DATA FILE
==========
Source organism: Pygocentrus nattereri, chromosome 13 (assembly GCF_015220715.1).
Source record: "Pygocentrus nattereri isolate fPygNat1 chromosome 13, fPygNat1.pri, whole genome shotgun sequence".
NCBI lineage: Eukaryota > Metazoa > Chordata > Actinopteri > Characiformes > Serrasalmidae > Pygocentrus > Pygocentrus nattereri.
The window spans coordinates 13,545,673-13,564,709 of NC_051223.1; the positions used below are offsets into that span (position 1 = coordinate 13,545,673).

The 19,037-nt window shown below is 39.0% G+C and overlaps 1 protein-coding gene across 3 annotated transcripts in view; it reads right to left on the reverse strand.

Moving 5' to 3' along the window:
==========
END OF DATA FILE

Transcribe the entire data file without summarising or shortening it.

Source organism: Pygocentrus nattereri, chromosome 13 (assembly GCF_015220715.1).
Source record: "Pygocentrus nattereri isolate fPygNat1 chromosome 13, fPygNat1.pri, whole genome shotgun sequence".
NCBI lineage: Eukaryota > Metazoa > Chordata > Actinopteri > Characiformes > Serrasalmidae > Pygocentrus > Pygocentrus nattereri.
The window spans coordinates 13,545,673-13,564,709 of NC_051223.1; the positions used below are offsets into that span (position 1 = coordinate 13,545,673).

The 19,037-nt window shown below is 39.0% G+C and overlaps 1 protein-coding gene across 3 annotated transcripts in view; it reads right to left on the reverse strand.

Moving 5' to 3' along the window: